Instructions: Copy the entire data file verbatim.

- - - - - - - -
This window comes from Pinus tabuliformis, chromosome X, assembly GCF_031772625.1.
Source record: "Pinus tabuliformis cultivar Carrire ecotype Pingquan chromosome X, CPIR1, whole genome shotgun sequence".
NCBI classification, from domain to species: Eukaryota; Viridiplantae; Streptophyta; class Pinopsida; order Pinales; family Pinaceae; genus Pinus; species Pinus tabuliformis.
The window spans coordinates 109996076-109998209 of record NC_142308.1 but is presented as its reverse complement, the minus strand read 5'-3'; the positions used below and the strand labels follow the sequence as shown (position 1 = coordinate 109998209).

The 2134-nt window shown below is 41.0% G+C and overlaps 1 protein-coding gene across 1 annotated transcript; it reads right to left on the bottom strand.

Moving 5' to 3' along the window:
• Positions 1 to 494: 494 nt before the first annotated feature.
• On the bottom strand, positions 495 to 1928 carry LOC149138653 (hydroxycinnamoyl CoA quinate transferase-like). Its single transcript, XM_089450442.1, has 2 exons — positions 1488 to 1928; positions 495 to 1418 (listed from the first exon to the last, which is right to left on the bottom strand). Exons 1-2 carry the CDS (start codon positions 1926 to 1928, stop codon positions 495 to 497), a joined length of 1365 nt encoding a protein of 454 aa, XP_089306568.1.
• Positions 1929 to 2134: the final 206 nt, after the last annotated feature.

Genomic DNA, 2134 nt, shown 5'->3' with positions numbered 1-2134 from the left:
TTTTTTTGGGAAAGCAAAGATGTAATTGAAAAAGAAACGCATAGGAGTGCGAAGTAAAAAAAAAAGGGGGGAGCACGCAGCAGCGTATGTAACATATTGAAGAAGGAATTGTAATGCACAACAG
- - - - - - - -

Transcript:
This window comes from Pinus tabuliformis, chromosome X, assembly GCF_031772625.1.
Source record: "Pinus tabuliformis cultivar Carrire ecotype Pingquan chromosome X, CPIR1, whole genome shotgun sequence".
NCBI classification, from domain to species: Eukaryota; Viridiplantae; Streptophyta; class Pinopsida; order Pinales; family Pinaceae; genus Pinus; species Pinus tabuliformis.
The window spans coordinates 109996076-109998209 of record NC_142308.1 but is presented as its reverse complement, the minus strand read 5'-3'; the positions used below and the strand labels follow the sequence as shown (position 1 = coordinate 109998209).

The 2134-nt window shown below is 41.0% G+C and overlaps 1 protein-coding gene across 1 annotated transcript; it reads right to left on the bottom strand.

Moving 5' to 3' along the window:
• Positions 1 to 494: 494 nt before the first annotated feature.
• On the bottom strand, positions 495 to 1928 carry LOC149138653 (hydroxycinnamoyl CoA quinate transferase-like). Its single transcript, XM_089450442.1, has 2 exons — positions 1488 to 1928; positions 495 to 1418 (listed from the first exon to the last, which is right to left on the bottom strand). Exons 1-2 carry the CDS (start codon positions 1926 to 1928, stop codon positions 495 to 497), a joined length of 1365 nt encoding a protein of 454 aa, XP_089306568.1.
• Positions 1929 to 2134: the final 206 nt, after the last annotated feature.

Genomic DNA, 2134 nt, shown 5'->3' with positions numbered 1-2134 from the left:
TTTTTTTGGGAAAGCAAAGATGTAATTGAAAAAGAAACGCATAGGAGTGCGAAGTAAAAAAAAAAGGGGGGAGCACGCAGCAGCGTATGTAACATATTGAAGAAGGAATTGTAATGCACAACAG